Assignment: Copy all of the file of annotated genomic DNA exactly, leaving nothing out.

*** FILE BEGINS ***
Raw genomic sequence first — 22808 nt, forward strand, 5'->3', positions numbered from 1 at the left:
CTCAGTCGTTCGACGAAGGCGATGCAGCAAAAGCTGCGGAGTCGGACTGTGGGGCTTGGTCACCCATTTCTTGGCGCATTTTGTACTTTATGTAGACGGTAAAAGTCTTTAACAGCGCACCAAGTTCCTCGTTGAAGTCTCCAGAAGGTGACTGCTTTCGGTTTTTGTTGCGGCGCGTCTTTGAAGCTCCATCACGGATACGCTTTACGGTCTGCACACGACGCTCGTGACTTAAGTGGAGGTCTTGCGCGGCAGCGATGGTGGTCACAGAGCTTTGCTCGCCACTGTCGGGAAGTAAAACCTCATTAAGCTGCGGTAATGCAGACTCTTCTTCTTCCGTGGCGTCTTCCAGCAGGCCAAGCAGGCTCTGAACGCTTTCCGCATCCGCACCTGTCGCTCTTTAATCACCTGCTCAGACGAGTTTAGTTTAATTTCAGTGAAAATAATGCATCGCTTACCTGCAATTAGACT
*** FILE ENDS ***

Raw genomic sequence first — 22808 nt, forward strand, 5'->3', positions numbered from 1 at the left:
CTCAGTCGTTCGACGAAGGCGATGCAGCAAAAGCTGCGGAGTCGGACTGTGGGGCTTGGTCACCCATTTCTTGGCGCATTTTGTACTTTATGTAGACGGTAAAAGTCTTTAACAGCGCACCAAGTTCCTCGTTGAAGTCTCCAGAAGGTGACTGCTTTCGGTTTTTGTTGCGGCGCGTCTTTGAAGCTCCATCACGGATACGCTTTACGGTCTGCACACGACGCTCGTGACTTAAGTGGAGGTCTTGCGCGGCAGCGATGGTGGTCACAGAGCTTTGCTCGCCACTGTCGGGAAGTAAAACCTCATTAAGCTGCGGTAATGCAGACTCTTCTTCTTCCGTGGCGTCTTCCAGCAGGCCAAGCAGGCTCTGAACGCTTTCCGCATCCGCACCTGTCGCTCTTTAATCACCTGCTCAGACGAGTTTAGTTTAATTTCAGTGAAAATAATGCATCGCTTACCTGCAATTAGACT